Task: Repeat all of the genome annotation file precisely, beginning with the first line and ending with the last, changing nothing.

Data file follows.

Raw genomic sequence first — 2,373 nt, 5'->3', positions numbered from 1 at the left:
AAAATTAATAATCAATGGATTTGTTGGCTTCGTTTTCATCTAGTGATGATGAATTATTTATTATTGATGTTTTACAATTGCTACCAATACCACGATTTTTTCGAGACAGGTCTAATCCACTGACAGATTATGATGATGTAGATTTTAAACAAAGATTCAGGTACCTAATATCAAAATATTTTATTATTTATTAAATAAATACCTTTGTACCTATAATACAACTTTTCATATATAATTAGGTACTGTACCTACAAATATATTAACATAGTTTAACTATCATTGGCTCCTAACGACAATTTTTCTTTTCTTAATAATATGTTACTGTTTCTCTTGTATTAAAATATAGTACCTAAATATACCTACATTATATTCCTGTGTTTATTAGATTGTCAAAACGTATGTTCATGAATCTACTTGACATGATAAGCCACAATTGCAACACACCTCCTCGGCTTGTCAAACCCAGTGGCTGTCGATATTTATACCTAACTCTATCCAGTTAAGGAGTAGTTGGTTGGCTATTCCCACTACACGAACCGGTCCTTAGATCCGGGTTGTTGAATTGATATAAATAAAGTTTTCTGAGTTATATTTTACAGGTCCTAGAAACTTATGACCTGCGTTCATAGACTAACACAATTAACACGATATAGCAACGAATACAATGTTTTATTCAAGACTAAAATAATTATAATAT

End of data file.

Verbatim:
Raw genomic sequence first — 2,373 nt, 5'->3', positions numbered from 1 at the left:
AAAATTAATAATCAATGGATTTGTTGGCTTCGTTTTCATCTAGTGATGATGAATTATTTATTATTGATGTTTTACAATTGCTACCAATACCACGATTTTTTCGAGACAGGTCTAATCCACTGACAGATTATGATGATGTAGATTTTAAACAAAGATTCAGGTACCTAATATCAAAATATTTTATTATTTATTAAATAAATACCTTTGTACCTATAATACAACTTTTCATATATAATTAGGTACTGTACCTACAAATATATTAACATAGTTTAACTATCATTGGCTCCTAACGACAATTTTTCTTTTCTTAATAATATGTTACTGTTTCTCTTGTATTAAAATATAGTACCTAAATATACCTACATTATATTCCTGTGTTTATTAGATTGTCAAAACGTATGTTCATGAATCTACTTGACATGATAAGCCACAATTGCAACACACCTCCTCGGCTTGTCAAACCCAGTGGCTGTCGATATTTATACCTAACTCTATCCAGTTAAGGAGTAGTTGGTTGGCTATTCCCACTACACGAACCGGTCCTTAGATCCGGGTTGTTGAATTGATATAAATAAAGTTTTCTGAGTTATATTTTACAGGTCCTAGAAACTTATGACCTGCGTTCATAGACTAACACAATTAACACGATATAGCAACGAATACAATGTTTTATTCAAGACTAAAATAATTATAATAT